But according to a delegation of bishops that visited Central America in November, "one overriding factor has played a decisive and forceful role in recent years: generalized violence at the state and local levels and a corresponding breakdown of the rule of law have threatened citizen security and created a culture of fear and hopelessness."

Only children whose lives are already in danger would risk their lives traveling the treacherous route from Central America through Mexico to the United States. Many of these children have been threatened by gangs, who say, "Join us or die." Better to risk their lives trying to join a family member in the United States than to live in peril in their own country.

The Republicans actually are half right. American policies are partly responsible for the influx of immigrants to our borders, but not the policies to which they point.

What has caused the explosion of violence in Central America is primarily the drug trade, which feeds our insatiable appetite for drugs. Republicans, who tout the benefits of the marketplace, should understand that until we reduce demand for drugs in the U.S., the drug trade with all its violence will continue to push Central Americans to flee violence for the U.S. Until demand is reduced, criminals will continue to supply us. 

For example, if a small percentage of the money devoted to border control were put into drug treatment programs, we would get better results. It is a scandal that those who want to enter treatment programs often have to wait months for an opening.

The United States has also contributed to the problem by deporting gang members to Central America, where they use skills developed in Los Angeles to organize gangs in their home countries. An unintended consequence of needed sentencing reforms will be the deportation of more gang members as soon as they are released from jail.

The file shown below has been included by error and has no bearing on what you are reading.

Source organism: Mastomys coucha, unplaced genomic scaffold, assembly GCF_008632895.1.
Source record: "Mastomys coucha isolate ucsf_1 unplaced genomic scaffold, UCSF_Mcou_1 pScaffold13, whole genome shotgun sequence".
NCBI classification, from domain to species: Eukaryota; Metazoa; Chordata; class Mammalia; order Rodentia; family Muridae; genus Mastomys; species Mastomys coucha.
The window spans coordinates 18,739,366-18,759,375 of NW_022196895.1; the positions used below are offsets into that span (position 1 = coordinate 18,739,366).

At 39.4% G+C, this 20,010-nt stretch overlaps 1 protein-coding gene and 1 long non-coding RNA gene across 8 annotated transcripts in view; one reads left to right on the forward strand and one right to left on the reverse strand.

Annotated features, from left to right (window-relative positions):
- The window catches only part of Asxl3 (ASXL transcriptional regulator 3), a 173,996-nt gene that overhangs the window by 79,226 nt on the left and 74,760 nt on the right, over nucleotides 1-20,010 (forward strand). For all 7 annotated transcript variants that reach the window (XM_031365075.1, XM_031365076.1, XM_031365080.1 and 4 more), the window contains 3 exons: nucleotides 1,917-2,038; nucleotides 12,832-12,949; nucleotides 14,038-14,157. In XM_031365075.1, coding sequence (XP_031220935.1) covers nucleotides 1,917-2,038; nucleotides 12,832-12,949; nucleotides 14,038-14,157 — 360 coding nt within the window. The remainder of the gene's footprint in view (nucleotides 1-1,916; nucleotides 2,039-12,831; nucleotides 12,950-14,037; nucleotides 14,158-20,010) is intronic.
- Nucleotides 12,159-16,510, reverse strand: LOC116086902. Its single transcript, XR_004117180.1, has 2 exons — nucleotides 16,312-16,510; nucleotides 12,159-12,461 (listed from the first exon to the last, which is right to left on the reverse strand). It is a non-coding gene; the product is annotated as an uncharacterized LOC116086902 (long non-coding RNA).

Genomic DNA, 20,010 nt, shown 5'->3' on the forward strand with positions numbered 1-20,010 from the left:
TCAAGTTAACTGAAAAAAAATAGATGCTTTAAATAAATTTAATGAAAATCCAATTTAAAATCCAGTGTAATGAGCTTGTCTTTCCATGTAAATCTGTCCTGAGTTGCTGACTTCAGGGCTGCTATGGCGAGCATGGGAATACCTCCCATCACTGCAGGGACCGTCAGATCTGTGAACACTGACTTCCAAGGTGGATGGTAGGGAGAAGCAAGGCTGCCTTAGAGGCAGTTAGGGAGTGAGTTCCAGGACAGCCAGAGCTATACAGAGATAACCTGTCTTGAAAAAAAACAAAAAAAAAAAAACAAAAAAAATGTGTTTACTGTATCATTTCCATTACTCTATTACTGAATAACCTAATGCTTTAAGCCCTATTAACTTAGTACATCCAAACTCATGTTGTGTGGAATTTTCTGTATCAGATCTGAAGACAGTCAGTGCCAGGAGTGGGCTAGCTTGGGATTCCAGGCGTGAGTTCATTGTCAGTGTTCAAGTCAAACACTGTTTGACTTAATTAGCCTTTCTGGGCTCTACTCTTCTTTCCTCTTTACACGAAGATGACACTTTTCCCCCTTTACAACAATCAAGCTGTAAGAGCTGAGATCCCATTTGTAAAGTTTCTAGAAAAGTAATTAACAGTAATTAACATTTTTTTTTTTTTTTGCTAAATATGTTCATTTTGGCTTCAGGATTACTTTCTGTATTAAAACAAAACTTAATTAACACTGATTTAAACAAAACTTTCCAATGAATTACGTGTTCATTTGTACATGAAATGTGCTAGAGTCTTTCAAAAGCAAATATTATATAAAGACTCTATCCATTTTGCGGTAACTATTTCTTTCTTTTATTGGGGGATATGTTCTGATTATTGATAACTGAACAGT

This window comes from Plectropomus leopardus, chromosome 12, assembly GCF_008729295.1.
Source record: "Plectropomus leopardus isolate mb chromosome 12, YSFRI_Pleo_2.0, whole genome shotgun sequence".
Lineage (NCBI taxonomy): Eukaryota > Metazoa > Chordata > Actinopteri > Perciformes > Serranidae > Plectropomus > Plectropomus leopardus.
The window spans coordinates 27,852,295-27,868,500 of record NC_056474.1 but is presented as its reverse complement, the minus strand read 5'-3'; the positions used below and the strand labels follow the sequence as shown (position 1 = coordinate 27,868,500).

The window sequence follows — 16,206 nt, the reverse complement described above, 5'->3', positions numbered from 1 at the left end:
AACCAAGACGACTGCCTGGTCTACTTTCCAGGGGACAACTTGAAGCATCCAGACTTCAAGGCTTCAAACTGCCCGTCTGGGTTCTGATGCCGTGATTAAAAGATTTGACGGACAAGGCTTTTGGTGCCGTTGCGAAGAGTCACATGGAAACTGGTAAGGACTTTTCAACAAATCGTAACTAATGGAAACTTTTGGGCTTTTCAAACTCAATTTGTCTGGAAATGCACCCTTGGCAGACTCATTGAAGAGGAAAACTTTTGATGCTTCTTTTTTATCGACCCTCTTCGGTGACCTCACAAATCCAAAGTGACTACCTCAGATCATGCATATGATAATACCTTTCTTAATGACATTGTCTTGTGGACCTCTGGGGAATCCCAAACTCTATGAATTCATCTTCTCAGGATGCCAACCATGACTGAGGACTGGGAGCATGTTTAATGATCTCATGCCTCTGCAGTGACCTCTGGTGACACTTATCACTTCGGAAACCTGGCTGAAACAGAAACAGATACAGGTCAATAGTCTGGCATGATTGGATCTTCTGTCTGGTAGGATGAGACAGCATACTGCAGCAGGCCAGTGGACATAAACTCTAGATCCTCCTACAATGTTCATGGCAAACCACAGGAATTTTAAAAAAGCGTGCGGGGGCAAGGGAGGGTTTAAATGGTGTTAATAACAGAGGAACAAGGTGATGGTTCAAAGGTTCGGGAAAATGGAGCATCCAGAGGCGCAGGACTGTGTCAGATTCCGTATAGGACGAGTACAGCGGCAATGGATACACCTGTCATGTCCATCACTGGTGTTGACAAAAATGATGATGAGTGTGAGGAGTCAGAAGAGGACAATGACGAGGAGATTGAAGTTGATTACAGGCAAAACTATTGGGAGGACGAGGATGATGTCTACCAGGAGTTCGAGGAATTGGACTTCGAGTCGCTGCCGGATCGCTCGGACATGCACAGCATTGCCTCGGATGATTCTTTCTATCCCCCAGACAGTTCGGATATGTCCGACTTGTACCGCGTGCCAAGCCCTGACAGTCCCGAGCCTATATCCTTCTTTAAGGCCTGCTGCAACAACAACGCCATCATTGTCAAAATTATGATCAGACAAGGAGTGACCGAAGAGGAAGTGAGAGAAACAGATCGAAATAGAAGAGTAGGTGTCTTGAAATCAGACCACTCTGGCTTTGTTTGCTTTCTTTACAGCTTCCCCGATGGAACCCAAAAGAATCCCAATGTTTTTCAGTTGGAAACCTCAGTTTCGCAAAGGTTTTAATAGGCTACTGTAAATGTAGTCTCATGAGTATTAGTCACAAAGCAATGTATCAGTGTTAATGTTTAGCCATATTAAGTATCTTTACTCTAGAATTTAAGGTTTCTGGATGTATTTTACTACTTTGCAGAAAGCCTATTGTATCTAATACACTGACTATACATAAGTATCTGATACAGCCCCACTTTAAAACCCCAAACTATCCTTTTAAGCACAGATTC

We also do very little to stop the southward flow of weapons from the United States that arm gangs in Mexico and Central America. If similar weapons were flowing to terrorists in the U.S., we would invade these countries. 

Finally, in the eyes of most Central American bishops, the free trade agreements foisted on their countries by the United States have also contributed to the problem by forcing subsistence farmers off their lands to join the unemployed masses in the cities. They could not compete with American agribusiness with its government subsidies. With no programs to help these peasants transition to other jobs, they were left to the Darwinian forces of the market. This is the ugly side of globalization so criticized by Pope Francis.

Why are we surprised that people without other options risk everything to reach our borders when we would do the same? In fact, our Irish, Italian and other European ancestors did exactly that when they came to America and were met by nativist prejudice. 

[Jesuit Fr. Thomas Reese is a senior analyst for NCR and author of Inside the Vatican: The Politics and Organization of the Catholic Church. His email address is treesesj@ncronline.org. Follow him on Twitter: @ThomasReeseSJ.]